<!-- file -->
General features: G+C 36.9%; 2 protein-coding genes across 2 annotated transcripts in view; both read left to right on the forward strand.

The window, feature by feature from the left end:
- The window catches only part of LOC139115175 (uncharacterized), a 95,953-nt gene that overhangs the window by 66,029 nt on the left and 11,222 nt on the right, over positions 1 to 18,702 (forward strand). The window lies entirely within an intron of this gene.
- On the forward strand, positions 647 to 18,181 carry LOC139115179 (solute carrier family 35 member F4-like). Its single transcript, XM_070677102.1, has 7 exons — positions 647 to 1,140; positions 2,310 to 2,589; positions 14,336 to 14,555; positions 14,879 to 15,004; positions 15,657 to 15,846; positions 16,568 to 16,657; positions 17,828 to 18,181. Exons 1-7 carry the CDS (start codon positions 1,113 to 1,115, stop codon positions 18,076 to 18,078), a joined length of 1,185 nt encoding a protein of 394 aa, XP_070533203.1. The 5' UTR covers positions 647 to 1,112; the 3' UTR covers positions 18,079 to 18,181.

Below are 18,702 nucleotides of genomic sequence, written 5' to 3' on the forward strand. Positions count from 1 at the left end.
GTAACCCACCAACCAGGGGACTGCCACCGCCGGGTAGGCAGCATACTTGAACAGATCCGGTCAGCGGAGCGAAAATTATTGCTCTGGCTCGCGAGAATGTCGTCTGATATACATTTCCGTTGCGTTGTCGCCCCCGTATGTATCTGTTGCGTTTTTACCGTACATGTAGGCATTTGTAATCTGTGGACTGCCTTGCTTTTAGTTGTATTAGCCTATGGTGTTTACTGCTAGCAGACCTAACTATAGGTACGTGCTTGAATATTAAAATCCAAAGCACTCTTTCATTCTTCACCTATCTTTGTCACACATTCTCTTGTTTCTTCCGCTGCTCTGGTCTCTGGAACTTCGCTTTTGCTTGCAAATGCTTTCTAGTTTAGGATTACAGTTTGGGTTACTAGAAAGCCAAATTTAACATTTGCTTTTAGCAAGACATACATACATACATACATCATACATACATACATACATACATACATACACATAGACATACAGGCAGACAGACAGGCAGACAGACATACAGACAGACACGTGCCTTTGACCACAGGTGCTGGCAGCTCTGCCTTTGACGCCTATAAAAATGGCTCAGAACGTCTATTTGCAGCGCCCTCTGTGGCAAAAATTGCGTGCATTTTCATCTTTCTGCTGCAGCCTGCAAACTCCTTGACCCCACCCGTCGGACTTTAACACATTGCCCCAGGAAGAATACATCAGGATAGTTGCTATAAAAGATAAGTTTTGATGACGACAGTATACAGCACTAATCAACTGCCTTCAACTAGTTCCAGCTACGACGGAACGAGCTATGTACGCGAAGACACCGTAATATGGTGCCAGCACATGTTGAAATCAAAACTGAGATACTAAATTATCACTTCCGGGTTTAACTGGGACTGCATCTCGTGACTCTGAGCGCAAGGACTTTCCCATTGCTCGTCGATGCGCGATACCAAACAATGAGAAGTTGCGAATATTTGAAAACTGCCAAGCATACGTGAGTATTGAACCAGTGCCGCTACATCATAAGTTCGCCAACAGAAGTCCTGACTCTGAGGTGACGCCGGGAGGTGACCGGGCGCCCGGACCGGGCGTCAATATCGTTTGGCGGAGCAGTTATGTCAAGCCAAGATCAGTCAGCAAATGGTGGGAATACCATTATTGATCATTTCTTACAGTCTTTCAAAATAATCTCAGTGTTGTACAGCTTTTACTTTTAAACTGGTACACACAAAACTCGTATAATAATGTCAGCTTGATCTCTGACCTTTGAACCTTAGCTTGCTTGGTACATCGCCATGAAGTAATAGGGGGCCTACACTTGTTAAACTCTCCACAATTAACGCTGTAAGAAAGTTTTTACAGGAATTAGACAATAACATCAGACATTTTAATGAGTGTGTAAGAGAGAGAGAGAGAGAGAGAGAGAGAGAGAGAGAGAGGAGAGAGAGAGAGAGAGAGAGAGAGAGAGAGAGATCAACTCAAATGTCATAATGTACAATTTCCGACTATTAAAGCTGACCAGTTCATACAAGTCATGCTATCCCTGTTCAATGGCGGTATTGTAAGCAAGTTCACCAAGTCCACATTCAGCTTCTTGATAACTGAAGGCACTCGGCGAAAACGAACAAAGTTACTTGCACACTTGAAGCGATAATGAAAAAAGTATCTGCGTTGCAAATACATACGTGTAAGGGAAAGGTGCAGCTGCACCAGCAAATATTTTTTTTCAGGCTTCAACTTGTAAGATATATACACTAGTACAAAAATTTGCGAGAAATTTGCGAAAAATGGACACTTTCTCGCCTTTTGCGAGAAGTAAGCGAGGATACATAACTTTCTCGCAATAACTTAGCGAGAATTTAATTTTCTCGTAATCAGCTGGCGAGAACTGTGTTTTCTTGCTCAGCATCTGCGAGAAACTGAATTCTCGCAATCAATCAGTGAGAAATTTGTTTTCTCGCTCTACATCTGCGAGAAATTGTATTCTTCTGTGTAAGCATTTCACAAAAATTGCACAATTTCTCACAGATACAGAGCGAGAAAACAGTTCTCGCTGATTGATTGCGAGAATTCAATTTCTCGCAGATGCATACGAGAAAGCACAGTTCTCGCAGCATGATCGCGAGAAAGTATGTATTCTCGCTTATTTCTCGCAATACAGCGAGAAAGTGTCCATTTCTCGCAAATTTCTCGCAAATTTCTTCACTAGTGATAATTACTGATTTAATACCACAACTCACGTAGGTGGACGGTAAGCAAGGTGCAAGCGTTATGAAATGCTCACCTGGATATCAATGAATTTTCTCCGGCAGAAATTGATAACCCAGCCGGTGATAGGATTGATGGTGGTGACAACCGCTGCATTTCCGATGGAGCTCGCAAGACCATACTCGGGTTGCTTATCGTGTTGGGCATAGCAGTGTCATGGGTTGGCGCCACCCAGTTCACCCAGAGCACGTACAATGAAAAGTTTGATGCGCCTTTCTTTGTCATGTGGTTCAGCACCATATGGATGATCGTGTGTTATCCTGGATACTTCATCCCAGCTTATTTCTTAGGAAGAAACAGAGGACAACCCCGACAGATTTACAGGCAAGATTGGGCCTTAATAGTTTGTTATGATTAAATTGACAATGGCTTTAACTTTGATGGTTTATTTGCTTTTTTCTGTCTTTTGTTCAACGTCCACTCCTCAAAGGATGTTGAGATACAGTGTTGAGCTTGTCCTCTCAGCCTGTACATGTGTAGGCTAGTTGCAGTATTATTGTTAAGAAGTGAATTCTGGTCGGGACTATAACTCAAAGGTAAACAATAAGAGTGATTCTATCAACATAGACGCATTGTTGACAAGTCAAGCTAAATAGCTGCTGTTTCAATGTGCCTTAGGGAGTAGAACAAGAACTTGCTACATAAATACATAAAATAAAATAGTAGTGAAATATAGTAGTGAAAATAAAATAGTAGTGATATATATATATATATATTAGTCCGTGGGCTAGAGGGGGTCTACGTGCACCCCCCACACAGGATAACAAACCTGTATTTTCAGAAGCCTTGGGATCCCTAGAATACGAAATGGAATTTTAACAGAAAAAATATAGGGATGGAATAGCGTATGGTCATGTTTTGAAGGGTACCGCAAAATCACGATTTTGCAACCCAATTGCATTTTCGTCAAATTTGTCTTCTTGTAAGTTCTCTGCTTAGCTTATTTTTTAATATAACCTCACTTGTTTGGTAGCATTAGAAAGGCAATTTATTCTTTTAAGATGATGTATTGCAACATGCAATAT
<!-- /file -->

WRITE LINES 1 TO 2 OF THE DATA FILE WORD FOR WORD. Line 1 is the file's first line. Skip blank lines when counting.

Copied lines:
General features: G+C 36.9%; 2 protein-coding genes across 2 annotated transcripts in view; both read left to right on the forward strand.

The window, feature by feature from the left end: